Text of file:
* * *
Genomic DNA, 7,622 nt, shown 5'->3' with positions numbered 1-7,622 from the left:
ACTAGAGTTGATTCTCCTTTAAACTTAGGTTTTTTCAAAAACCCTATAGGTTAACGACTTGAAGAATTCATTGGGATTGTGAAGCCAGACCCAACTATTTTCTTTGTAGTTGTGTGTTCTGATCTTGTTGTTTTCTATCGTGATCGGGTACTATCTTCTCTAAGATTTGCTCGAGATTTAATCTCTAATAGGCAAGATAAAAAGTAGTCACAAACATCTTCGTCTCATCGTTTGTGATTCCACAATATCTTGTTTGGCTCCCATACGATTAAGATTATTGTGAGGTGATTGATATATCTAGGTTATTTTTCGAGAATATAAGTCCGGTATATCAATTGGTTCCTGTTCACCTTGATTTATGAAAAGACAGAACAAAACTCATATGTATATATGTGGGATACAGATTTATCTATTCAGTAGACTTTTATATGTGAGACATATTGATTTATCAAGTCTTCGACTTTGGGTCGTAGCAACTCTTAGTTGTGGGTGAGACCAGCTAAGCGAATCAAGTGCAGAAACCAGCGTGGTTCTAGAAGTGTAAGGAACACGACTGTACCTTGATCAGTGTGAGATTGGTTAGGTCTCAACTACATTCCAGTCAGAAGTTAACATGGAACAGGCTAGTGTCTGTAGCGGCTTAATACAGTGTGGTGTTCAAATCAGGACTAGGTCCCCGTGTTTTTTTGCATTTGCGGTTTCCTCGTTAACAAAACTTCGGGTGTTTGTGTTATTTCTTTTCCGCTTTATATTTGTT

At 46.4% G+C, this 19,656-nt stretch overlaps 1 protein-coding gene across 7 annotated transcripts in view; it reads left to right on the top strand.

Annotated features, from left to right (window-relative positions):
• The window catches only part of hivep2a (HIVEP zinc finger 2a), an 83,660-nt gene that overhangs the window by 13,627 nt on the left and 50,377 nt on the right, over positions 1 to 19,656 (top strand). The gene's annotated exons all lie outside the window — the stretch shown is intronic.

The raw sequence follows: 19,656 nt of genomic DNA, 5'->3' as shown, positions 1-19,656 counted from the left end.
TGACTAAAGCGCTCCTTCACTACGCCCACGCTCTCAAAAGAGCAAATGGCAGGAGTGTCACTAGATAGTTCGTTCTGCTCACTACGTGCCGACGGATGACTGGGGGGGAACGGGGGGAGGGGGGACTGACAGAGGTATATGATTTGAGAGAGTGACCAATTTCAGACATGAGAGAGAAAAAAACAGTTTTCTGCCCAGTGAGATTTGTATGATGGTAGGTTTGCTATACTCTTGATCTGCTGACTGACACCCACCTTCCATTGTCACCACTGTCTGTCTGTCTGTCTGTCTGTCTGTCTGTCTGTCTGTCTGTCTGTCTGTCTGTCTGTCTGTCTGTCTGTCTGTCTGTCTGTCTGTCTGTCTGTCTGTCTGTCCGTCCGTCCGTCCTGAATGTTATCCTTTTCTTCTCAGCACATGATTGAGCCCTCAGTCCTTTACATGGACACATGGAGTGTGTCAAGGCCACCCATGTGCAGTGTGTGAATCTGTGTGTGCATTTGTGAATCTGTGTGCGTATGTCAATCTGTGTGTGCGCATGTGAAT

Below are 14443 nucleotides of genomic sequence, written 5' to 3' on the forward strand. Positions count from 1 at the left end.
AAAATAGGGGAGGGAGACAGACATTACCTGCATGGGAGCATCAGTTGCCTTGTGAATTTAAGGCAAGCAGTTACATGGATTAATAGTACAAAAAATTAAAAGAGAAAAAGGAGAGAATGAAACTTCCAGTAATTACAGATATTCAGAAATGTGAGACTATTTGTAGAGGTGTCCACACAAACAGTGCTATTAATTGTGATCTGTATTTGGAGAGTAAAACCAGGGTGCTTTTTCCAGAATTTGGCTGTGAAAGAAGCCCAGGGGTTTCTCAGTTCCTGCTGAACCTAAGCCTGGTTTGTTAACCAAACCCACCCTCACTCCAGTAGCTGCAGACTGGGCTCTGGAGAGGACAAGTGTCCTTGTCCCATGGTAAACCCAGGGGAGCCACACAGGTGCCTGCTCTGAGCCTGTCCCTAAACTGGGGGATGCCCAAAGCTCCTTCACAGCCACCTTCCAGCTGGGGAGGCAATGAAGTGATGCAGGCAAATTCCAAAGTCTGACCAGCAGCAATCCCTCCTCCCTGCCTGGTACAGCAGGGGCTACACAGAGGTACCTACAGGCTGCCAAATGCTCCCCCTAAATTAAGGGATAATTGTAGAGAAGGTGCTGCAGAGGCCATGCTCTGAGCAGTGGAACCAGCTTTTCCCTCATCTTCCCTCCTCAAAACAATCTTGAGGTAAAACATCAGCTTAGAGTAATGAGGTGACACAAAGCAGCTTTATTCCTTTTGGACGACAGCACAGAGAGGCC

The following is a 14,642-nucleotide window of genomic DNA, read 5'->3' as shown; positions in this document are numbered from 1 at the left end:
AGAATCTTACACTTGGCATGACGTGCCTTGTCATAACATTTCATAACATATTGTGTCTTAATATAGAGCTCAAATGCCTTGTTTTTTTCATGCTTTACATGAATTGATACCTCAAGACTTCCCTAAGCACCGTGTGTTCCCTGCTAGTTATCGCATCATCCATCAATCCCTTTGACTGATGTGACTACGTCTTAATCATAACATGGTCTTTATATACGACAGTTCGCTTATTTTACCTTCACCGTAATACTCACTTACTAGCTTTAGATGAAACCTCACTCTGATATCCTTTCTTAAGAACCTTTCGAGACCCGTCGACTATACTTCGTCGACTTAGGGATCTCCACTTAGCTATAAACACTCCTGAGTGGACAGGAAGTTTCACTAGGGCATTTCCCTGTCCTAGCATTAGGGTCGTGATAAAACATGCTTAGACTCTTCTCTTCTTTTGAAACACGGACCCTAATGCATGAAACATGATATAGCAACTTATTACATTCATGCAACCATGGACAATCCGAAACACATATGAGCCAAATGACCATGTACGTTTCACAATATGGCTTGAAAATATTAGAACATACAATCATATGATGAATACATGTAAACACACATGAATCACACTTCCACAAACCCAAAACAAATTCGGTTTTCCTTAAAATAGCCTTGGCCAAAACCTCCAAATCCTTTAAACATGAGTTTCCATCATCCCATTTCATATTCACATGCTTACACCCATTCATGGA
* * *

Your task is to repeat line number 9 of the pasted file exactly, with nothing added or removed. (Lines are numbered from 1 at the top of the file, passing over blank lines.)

AAAATAGGGGAGGGAGACAGACATTACCTGCATGGGAGCATCAGTTGCCTTGTGAATTTAAGGCAAGCAGTTACATGGATTAATAGTACAAAAAATTAAAAGAGAAAAAGGAGAGAATGAAACTTCCAGTAATTACAGATATTCAGAAATGTGAGACTATTTGTAGAGGTGTCCACACAAACAGTGCTATTAATTGTGATCTGTATTTGGAGAGTAAAACCAGGGTGCTTTTTCCAGAATTTGGCTGTGAAAGAAGCCCAGGGGTTTCTCAGTTCCTGCTGAACCTAAGCCTGGTTTGTTAACCAAACCCACCCTCACTCCAGTAGCTGCAGACTGGGCTCTGGAGAGGACAAGTGTCCTTGTCCCATGGTAAACCCAGGGGAGCCACACAGGTGCCTGCTCTGAGCCTGTCCCTAAACTGGGGGATGCCCAAAGCTCCTTCACAGCCACCTTCCAGCTGGGGAGGCAATGAAGTGATGCAGGCAAATTCCAAAGTCTGACCAGCAGCAATCCCTCCTCCCTGCCTGGTACAGCAGGGGCTACACAGAGGTACCTACAGGCTGCCAAATGCTCCCCCTAAATTAAGGGATAATTGTAGAGAAGGTGCTGCAGAGGCCATGCTCTGAGCAGTGGAACCAGCTTTTCCCTCATCTTCCCTCCTCAAAACAATCTTGAGGTAAAACATCAGCTTAGAGTAATGAGGTGACACAAAGCAGCTTTATTCCTTTTGGACGACAGCACAGAGAGGCC